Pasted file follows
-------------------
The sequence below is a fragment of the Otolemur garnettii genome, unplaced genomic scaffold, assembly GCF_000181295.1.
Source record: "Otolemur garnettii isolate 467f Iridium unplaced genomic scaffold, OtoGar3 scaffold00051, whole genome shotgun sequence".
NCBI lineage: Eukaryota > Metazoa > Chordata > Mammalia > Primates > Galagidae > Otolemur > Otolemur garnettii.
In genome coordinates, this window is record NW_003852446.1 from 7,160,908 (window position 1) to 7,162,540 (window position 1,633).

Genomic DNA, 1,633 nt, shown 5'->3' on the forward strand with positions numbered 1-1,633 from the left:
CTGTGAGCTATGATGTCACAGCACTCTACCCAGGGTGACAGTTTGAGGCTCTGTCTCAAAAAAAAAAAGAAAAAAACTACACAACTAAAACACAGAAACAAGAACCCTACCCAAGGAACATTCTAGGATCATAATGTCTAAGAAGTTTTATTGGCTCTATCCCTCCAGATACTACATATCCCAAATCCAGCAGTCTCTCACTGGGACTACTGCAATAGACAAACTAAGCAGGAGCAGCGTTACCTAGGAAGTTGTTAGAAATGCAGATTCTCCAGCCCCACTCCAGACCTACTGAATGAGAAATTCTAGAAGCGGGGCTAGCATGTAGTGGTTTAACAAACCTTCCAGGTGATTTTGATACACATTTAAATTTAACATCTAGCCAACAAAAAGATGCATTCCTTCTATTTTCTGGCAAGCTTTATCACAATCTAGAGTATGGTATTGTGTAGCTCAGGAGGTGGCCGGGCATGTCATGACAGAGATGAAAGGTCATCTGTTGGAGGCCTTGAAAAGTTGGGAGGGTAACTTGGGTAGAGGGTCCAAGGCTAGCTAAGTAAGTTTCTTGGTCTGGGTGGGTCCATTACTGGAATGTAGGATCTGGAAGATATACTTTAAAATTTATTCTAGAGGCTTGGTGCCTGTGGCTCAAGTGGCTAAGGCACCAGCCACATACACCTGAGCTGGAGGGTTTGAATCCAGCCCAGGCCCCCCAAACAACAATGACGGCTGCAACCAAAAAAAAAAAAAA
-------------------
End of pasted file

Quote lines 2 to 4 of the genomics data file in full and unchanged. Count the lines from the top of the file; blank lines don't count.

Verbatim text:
Source record: "Otolemur garnettii isolate 467f Iridium unplaced genomic scaffold, OtoGar3 scaffold00051, whole genome shotgun sequence".
NCBI lineage: Eukaryota > Metazoa > Chordata > Mammalia > Primates > Galagidae > Otolemur > Otolemur garnettii.
In genome coordinates, this window is record NW_003852446.1 from 7,160,908 (window position 1) to 7,162,540 (window position 1,633).